Alaska was home to many military installations that were abandoned at the end of the Cold War. Unfortunately, chemicals such as PCBs and petroleum products were typically buried on site rather than hauled away. With the Arctic warming four times faster than the rest of the planet, the permafrost that previously held these chemicals is melting, allowing contaminants to leach into the food web. “We’re working on that problem,” Dr. von Hippel said.
In addition to the toxic soup of contaminants from the military installations, the permafrost also can hold viruses and bacteria for a long time. “Think about influenza pandemics that devastated Indigenous peoples in the Arctic. People who died there were buried in the permafrost so you could have new disease outbreaks if the virus is exposed and infects an animal host,” he said.
Problems brought by climate change, pollution and zoonotic diseases all point to interrelated solutions like One Health. Dr. von Hippel said his research is inherently interdisciplinary and the team typically includes several biologists, as well as a chemist, an anthropologist and others doing community interventions.
Front-row view to climate change
Life on the family farm in Palmer, Alaska – “We were the only Jewish pig farmers in Alaska,” he says with a chuckle – gave Dr. von Hippel first-hand experience with a changing climate. When he was younger, the growing season for the farm was short – about three months. But now the season is longer, and agriculture is increasing at higher latitudes in places like Alaska, Canada and Siberia. While that presents some benefits for society, high latitudes are also faced with many challenges. Retreating sea ice and melting permafrost are leading to coastal erosion and flooding, as well as destabilized infrastructure. The connections of a warming planet, changes to agriculture, impacts on infrastructure and changing dynamics of zoonotic diseases are the kinds of challenges that One Health is all about.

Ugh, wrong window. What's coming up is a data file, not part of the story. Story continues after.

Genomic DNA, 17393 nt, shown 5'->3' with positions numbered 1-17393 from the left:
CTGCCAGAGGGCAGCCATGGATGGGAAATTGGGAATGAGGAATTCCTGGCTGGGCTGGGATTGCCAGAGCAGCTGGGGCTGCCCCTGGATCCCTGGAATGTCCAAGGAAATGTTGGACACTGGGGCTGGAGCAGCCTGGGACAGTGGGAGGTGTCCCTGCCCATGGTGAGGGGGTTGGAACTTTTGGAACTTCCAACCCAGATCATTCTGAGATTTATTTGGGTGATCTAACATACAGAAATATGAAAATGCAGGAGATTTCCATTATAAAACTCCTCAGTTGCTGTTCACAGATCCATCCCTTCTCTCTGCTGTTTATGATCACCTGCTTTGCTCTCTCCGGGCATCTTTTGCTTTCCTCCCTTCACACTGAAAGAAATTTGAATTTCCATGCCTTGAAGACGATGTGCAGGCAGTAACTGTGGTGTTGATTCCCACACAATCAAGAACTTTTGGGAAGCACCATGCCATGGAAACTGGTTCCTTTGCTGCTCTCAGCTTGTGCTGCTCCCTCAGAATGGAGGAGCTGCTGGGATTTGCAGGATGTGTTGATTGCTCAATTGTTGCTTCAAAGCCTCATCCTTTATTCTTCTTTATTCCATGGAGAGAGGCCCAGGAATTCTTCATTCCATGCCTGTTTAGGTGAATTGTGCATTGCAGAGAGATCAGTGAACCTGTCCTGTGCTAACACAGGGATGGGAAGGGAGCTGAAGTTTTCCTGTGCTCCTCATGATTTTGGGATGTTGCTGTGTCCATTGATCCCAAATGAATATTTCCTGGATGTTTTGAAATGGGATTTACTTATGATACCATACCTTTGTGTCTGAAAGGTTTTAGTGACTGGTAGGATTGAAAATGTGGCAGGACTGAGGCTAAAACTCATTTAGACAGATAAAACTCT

A graduate of Dartmouth College, Dr. von Hippel received his doctorate in integrative biology from the University of California, Berkeley. While an assistant professor at Columbia University, Dr. von Hippel taught field courses in Arizona and northern Mexico in connection with the Biosphere II, which was then an extension of Columbia. He returned to Alaska for nearly two decades before joining the faculty at Northern Arizona University in 2016. In 2021, he arrived at the University of Arizona Health Sciences to take on the One Health initiative.
His research and work with the One Health initiative keeps him on the road for long periods of time, but that doesn’t mean he can’t continue to share lessons learned. A lover of languages, Dr. von Hippel wrote not only The Chemical Age, a book about how chemists impacted human history, but also created The Science History podcast, where he has hosted a virtual who’s who of researchers across a variety of topics and from around the world. The latest episode features Arlene Blum, a pioneering alpinist who summited mountains around the world and founded the Green Science Policy Institute, which has been working to ban toxic chemicals from many products.
He has been on the other side of the podcast mic, as a guest on the Joe Rogan Experience, sharing insights on pollution research. Dr. von Hippel’s ability to reach people and share the importance of the One Health philosophy no matter the platform inspires his students and collaborators.
“Frank is a passionate and forward-thinking scientist and leader within the scientific community,” said Dr. Buck. “He has a real knack for distilling complicated problems into effective action.”